Frey Lindsay investigates what some African students are required to do to get a place to study in the UK – and what that costs. We examine the cost and relevancy of English language tests and explore the visa pathways that exclude some Africans. Young African academics tell us about their frustrations and the enormous expense involved. Nigerian policy specialist Ebenezar Wikina tells us about his campaign trying increase inclusion for those Africans who speak English and education scholar Samia Chasi explains why academics and institutions in poorer countries deserve more of a place in global education.Presenter / Producer: Frey Lindsay Image: Student, Donatus outside Glasgow University; Credit: BBC
14/02/23·18m 41s

Big sporting event, very small town

Business Daily’s Matthew Kenyon visits the Dutch town of Hoogerheide as it hosts the 2023 World Cyclocross Championships. Tens of thousands of fans will flock into the town, and spend their money on hotels, food and drink. But where does that money go? And what about the costs and disruption of putting on a major sporting event in a small place? We hear from the head of the local organising committee, Jan Prop, on how he raises and spends his budget; from cycling’s world governing body, the UCI; and from locals and visitors about the spending and disruption that goes with any big sporting event.Producer / Presenter: Matthew Kenyon Image: Cyclocross 2023; Credit: BBC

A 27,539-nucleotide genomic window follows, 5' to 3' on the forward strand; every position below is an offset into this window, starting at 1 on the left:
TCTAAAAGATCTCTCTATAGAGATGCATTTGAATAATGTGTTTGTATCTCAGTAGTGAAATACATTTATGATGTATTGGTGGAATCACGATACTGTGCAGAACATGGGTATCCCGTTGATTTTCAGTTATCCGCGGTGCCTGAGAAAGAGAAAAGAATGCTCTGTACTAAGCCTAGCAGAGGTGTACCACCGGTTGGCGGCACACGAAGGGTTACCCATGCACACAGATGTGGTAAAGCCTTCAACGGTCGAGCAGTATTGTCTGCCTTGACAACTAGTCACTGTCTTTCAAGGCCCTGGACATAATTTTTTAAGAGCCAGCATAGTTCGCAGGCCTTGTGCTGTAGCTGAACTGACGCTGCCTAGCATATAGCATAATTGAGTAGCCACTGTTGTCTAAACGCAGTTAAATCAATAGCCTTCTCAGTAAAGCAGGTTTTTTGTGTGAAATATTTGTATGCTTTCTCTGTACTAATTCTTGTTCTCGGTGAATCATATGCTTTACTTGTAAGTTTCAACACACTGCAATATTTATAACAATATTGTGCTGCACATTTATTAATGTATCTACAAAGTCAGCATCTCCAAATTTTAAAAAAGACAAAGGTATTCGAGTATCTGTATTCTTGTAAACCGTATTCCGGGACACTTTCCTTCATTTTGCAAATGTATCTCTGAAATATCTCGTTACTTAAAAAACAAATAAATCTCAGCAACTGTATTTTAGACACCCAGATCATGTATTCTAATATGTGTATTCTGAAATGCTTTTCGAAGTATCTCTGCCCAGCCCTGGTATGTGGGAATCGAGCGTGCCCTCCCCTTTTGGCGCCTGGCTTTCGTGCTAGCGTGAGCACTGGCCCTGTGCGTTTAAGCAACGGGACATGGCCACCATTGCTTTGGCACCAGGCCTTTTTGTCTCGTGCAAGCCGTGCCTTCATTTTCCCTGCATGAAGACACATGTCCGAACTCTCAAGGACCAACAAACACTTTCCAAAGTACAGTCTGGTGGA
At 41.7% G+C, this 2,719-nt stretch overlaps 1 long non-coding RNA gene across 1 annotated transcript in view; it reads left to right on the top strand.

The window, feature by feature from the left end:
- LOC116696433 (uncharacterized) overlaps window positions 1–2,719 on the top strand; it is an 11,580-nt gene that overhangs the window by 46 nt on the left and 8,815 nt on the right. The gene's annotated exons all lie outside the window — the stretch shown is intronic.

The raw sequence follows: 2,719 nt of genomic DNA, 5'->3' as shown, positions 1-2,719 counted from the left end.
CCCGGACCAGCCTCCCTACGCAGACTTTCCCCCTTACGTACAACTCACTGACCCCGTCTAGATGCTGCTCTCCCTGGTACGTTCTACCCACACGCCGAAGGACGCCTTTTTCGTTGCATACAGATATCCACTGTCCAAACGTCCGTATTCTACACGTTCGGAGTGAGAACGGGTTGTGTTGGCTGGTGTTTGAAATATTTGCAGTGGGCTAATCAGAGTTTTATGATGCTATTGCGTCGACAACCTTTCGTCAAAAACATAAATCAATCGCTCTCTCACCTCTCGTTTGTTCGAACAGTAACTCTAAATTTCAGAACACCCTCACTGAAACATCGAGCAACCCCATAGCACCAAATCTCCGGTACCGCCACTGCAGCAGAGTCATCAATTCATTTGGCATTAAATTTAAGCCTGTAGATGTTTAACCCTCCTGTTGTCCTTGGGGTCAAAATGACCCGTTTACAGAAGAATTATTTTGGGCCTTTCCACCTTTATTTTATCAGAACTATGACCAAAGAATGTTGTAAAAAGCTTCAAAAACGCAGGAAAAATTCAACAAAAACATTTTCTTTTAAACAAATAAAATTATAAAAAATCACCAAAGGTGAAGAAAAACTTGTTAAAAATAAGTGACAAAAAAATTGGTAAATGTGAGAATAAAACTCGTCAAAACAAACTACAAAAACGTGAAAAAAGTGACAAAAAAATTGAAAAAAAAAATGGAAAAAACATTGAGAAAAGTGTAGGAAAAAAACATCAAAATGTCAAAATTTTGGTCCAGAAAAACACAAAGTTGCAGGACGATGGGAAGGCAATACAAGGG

13/02/23·17m 53s

Getting into business: Founding a billion dollar firm

Twenty-year-old Aadit Palicha is the man behind India's hottest start up. He was just 18 when he co-founded his quick commerce company Zepto. The firm delivers groceries to its customers in under 10 minutes and is currently valued at over a billion dollars. Aadit tells the BBC's Nikhil Inamdar where the idea for Zepto came from, how they achieve such fast delivery times and what it has been like building such enormous success so quickly.Presenter/producer: Nikhil Inamdar(Photo: Aadit Palicha)
10/02/23·17m 53s

Getting into business: Start-up capital in Africa

The amount of accessible funding for start-ups in Africa is growing fast, but lots of it goes to the more developed economies of South Africa, Nigeria, Egypt and Kenya. We speak to business owners in Nigeria and Uganda and compare their experiences of getting into business. Nnamdi Okoh is the co-founder of Terminal Africa, based in Lagos. He explains the process of getting onto an accelerator programme and how the advice and financial support has allowed him and his brother to turn the business from a side hustle to a full time job. AbdulMalik Fahd investigates why Lagos has become such a hub for new business on the continent and Tom Jackson the co-founder of Disrupt Africa, a hub for start-up news, explains why investment opportunity is growing so quickly and what this means for business. Kaivan Khalid Satter is the founder of Asaak, an asset financing company for motocyles based in Kampala, Uganda. He explains how tough it was to raise funding at the beginning and tells us how he’s now managed to raise more than 30 million dollars in funding. Producer/presenter: Hannah Mullane(Photo: Nnamdi Okoh. Credit: Nnamdi Okoh)
09/02/23·18m 43s

Getting into business: Starting out